Weekend DIY Projects You Can Totally Do: How to Make a Shed Ramp

A shed ramp is one of those DIY projects that is super easy to put off because it’s not immediately important. But once it’s done, you might wonder why you didn’t do it sooner, because: Little. Daily. Joy. Matters. Life improvement happens, a few steps—and a few boards—at a time.

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Wood It’s Real sponsored this shed makeover. The sponsorship is theirs. The how-to, DIY and general hilarity is MyFixitUpLife.

Sure, a leaking toilet, overflowing gutters, dangling cabinet door that you use every day is impossible to ignore compared with lurching in and out of the shed with the bikes, mower, or ladder a bunch of times a week.

However, a shed ramp like we built here is similar—if you’ve been on a construction site—to the day the stairs go in. There is a huge and humanizing difference between clamoring up a ladder and gliding up stairs like human being with a fully developed cerebral cortex.

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Look up ‘shab’ in the dictionary. This is the picture.

It’s the same with a shed ramp, not to overdo the analogy, but it’s true. A weekly wrestling match with the mower turns into a glide up an inclined plane of civility and there’s just something righteous about it. And handsome. Add some flowers and mulch on either side and cut in some garden beds and you’ve gone from cringe-fest to curb appeal.

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News to me: A pitch fork makes breaking up sod, like, about a million times easier.

This is a little aside from the carpentry, but if you have to dig or remove sod this new invention called a pitch fork is awesome for it. Much, much easier than using a shovel. That’s next. Who’s psyched?

Before we start though, a word or two about the wood. We used pressure treated Southern Pine that is rated for ground contact. How do you know the lumber you buy is rated? Check the label at the end of the board. It’ll say if it is or isn’t. OK, moving on…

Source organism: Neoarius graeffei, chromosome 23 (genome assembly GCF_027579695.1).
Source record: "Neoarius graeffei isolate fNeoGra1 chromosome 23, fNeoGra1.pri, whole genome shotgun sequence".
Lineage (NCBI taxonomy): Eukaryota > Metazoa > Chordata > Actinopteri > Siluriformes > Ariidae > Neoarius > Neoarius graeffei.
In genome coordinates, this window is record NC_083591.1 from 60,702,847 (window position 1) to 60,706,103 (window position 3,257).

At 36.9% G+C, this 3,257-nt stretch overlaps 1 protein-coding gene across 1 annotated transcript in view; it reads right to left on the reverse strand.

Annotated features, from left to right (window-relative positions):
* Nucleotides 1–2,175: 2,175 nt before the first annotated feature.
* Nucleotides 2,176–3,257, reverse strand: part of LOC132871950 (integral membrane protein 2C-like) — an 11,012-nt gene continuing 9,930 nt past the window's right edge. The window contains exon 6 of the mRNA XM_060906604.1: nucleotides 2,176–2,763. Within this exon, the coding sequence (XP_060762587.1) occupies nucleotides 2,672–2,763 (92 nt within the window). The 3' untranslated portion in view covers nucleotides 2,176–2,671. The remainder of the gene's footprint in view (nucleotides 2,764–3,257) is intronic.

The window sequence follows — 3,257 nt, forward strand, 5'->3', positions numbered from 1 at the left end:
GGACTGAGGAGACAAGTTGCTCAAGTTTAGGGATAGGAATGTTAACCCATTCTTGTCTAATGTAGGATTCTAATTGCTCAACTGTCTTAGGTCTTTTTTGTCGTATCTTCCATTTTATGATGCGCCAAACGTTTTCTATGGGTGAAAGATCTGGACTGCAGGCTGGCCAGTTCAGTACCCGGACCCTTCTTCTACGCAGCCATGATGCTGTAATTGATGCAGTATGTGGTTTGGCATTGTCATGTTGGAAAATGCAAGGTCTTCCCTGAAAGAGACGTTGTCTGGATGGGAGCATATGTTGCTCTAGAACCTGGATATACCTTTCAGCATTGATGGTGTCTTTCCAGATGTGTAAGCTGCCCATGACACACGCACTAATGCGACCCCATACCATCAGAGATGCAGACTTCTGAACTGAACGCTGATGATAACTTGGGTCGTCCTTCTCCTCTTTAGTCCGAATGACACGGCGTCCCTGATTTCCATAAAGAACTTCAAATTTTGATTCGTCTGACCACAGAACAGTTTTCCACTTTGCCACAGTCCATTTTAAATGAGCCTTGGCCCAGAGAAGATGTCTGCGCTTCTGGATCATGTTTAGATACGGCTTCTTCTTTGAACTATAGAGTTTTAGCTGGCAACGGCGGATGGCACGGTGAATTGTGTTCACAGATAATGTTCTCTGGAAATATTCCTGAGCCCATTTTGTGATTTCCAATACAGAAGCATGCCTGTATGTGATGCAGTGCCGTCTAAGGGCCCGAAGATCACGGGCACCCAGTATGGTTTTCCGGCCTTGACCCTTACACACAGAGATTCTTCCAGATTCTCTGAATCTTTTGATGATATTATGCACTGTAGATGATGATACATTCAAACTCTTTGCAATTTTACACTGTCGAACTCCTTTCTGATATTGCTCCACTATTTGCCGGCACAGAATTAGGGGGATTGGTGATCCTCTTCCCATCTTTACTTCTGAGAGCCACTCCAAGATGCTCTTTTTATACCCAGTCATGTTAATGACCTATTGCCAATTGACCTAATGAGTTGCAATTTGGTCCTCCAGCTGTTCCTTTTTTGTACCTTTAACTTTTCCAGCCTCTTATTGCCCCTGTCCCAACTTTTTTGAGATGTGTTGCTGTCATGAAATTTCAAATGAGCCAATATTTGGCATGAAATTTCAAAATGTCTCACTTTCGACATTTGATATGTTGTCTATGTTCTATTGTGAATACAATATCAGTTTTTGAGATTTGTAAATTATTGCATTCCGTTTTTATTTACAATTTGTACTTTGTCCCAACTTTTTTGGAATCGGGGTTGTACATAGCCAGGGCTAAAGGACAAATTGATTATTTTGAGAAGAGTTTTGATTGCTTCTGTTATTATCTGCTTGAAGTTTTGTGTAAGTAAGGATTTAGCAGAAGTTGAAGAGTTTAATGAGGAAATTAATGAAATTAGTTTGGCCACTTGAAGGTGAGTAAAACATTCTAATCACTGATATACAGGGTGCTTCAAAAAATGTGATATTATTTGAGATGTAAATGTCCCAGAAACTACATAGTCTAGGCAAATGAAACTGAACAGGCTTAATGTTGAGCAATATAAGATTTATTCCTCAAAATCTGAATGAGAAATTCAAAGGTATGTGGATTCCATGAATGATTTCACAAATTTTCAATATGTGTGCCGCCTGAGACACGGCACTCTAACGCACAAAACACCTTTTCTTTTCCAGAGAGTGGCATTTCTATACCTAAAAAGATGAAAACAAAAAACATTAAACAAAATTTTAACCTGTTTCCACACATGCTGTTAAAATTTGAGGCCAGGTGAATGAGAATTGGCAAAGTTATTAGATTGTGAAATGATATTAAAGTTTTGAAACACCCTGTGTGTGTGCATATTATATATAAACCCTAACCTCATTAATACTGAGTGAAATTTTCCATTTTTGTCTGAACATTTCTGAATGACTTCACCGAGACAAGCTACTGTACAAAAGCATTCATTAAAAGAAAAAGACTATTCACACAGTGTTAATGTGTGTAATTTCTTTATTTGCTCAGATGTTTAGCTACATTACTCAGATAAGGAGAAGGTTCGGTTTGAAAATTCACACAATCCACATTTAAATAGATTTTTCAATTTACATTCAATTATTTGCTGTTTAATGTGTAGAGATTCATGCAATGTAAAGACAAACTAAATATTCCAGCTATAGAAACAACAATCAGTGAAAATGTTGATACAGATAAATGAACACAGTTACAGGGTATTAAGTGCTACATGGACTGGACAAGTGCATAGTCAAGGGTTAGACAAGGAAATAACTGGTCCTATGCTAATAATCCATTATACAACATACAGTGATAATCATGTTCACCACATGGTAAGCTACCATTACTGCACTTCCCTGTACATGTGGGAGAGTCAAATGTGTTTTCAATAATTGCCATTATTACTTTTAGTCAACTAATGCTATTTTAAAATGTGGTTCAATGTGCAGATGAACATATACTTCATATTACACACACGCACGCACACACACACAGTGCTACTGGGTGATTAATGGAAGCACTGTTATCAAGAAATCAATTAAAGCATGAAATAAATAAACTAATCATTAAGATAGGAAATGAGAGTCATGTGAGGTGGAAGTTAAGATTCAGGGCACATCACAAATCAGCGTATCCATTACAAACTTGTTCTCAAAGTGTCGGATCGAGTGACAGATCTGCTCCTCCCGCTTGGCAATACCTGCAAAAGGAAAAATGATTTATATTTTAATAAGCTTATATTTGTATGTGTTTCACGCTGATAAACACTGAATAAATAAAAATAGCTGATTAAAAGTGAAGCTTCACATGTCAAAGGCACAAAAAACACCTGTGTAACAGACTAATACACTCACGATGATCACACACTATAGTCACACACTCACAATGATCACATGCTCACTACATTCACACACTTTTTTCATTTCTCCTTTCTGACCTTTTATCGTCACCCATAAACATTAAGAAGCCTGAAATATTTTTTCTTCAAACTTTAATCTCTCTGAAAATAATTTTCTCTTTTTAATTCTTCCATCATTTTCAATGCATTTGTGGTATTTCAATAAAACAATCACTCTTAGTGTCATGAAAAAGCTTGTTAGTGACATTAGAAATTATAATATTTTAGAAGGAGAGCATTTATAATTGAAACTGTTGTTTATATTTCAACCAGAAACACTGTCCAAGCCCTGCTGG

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This is one of those ‘bite the bullet’ moments lots of DIY projects have.

It does not feel like it’s easier to dig out a space a little wider and deeper than the ramp, but, it is. I know what you’re thinking: Dig channels for the joists.

Maybe it’ll work. But there is near atomic-clock certainty something will be in your way. Or you’ll trip. Or something hyper-annoying will happen. Forget it. Bite the bullet and be glad you did.

An overarching theme for DIY projects is that a clean, spacious work area makes life easier—even if it doesn’t seem like it in the beginning. So, short story long, I dug this out. In the end, it took about an hour and saved all kinds of time on the back end.

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Ledger and joist layout.

Couple things happening here:

First, the board attached to the shed is called a ‘ledger’. It needs to be (1) level OR parallel to the entry. If you have to pick one, pick parallel. Ideally it’s both. (2) It needs to be positioned such that there is room for the decking to fit under the doors so they can swing. We used 2×6 decking boards so I left 2-inches between the ledger and the bottom of the doors. I fastened it with my favorite decking screws.

Second, in the photo above, I’m laying out the angle of the joist. Near the driveway, I propped up a scrap board on blocks. The block on top of the joist simulates the decking. The idea is that the top block lays out flush-ish with the driveway so the transition is reasonably even.

Third, I screwed a block to the ledger. Then, I hold the joist flush with the ledger and trace the angle.

Once I cut this piece, I use it as a pattern for the rest of the joists so they’re all the same.

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Jargon alert: Ledger, blocking, left band joist, front band joist, transition block.

Another multi-step photo and a jargon alert. All these parts have names.

We mentioned the ledger above. The joist in place is the left band joist. To secure it I fastened it to blocking screwed into the ledger. That blocking is 14 1/2-inches long. More on that below.